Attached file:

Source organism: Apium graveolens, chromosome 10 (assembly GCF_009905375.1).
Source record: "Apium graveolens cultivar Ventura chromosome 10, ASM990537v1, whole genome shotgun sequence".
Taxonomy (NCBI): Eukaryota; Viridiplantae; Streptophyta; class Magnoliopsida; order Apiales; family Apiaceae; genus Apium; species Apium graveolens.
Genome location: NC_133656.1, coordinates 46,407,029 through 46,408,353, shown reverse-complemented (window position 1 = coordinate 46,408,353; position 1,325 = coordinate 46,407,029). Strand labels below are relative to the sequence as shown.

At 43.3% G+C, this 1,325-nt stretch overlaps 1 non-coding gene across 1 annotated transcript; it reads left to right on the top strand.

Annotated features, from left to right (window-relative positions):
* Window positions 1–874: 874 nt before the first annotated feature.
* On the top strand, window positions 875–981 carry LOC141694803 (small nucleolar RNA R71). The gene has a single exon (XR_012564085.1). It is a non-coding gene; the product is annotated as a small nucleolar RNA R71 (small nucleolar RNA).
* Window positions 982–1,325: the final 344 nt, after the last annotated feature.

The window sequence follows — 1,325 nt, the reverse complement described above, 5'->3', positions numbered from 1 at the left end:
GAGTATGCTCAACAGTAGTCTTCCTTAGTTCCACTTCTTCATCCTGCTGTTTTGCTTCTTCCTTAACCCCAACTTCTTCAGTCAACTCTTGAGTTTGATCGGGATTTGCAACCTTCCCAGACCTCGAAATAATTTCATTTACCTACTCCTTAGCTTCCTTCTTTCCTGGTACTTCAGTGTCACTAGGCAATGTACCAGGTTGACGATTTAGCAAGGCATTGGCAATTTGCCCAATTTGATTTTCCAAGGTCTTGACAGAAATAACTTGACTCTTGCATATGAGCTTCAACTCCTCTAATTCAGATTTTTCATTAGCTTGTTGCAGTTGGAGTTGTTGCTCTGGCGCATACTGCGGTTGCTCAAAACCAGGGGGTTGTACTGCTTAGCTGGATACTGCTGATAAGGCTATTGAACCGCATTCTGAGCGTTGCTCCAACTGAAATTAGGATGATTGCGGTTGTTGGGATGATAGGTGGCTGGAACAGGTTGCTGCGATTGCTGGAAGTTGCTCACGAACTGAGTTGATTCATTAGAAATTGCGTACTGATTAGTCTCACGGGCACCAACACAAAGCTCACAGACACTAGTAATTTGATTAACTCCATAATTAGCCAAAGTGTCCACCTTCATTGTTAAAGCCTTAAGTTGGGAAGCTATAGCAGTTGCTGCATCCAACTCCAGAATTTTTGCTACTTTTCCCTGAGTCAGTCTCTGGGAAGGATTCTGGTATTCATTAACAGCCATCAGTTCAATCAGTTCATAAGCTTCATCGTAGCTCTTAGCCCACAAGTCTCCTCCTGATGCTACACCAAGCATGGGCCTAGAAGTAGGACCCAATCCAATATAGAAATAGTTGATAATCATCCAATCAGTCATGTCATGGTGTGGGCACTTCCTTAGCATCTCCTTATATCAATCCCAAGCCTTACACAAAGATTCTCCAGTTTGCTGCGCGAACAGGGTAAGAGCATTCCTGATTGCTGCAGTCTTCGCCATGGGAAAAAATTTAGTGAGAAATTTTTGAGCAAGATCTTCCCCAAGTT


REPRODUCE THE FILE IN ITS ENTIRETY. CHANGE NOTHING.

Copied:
Source organism: Apium graveolens, chromosome 10 (assembly GCF_009905375.1).
Source record: "Apium graveolens cultivar Ventura chromosome 10, ASM990537v1, whole genome shotgun sequence".
Taxonomy (NCBI): Eukaryota; Viridiplantae; Streptophyta; class Magnoliopsida; order Apiales; family Apiaceae; genus Apium; species Apium graveolens.
Genome location: NC_133656.1, coordinates 46,407,029 through 46,408,353, shown reverse-complemented (window position 1 = coordinate 46,408,353; position 1,325 = coordinate 46,407,029). Strand labels below are relative to the sequence as shown.

At 43.3% G+C, this 1,325-nt stretch overlaps 1 non-coding gene across 1 annotated transcript; it reads left to right on the top strand.

Annotated features, from left to right (window-relative positions):
* Window positions 1–874: 874 nt before the first annotated feature.
* On the top strand, window positions 875–981 carry LOC141694803 (small nucleolar RNA R71). The gene has a single exon (XR_012564085.1). It is a non-coding gene; the product is annotated as a small nucleolar RNA R71 (small nucleolar RNA).
* Window positions 982–1,325: the final 344 nt, after the last annotated feature.

The window sequence follows — 1,325 nt, the reverse complement described above, 5'->3', positions numbered from 1 at the left end:
GAGTATGCTCAACAGTAGTCTTCCTTAGTTCCACTTCTTCATCCTGCTGTTTTGCTTCTTCCTTAACCCCAACTTCTTCAGTCAACTCTTGAGTTTGATCGGGATTTGCAACCTTCCCAGACCTCGAAATAATTTCATTTACCTACTCCTTAGCTTCCTTCTTTCCTGGTACTTCAGTGTCACTAGGCAATGTACCAGGTTGACGATTTAGCAAGGCATTGGCAATTTGCCCAATTTGATTTTCCAAGGTCTTGACAGAAATAACTTGACTCTTGCATATGAGCTTCAACTCCTCTAATTCAGATTTTTCATTAGCTTGTTGCAGTTGGAGTTGTTGCTCTGGCGCATACTGCGGTTGCTCAAAACCAGGGGGTTGTACTGCTTAGCTGGATACTGCTGATAAGGCTATTGAACCGCATTCTGAGCGTTGCTCCAACTGAAATTAGGATGATTGCGGTTGTTGGGATGATAGGTGGCTGGAACAGGTTGCTGCGATTGCTGGAAGTTGCTCACGAACTGAGTTGATTCATTAGAAATTGCGTACTGATTAGTCTCACGGGCACCAACACAAAGCTCACAGACACTAGTAATTTGATTAACTCCATAATTAGCCAAAGTGTCCACCTTCATTGTTAAAGCCTTAAGTTGGGAAGCTATAGCAGTTGCTGCATCCAACTCCAGAATTTTTGCTACTTTTCCCTGAGTCAGTCTCTGGGAAGGATTCTGGTATTCATTAACAGCCATCAGTTCAATCAGTTCATAAGCTTCATCGTAGCTCTTAGCCCACAAGTCTCCTCCTGATGCTACACCAAGCATGGGCCTAGAAGTAGGACCCAATCCAATATAGAAATAGTTGATAATCATCCAATCAGTCATGTCATGGTGTGGGCACTTCCTTAGCATCTCCTTATATCAATCCCAAGCCTTACACAAAGATTCTCCAGTTTGCTGCGCGAACAGGGTAAGAGCATTCCTGATTGCTGCAGTCTTCGCCATGGGAAAAAATTTAGTGAGAAATTTTTGAGCAAGATCTTCCCCAAGTT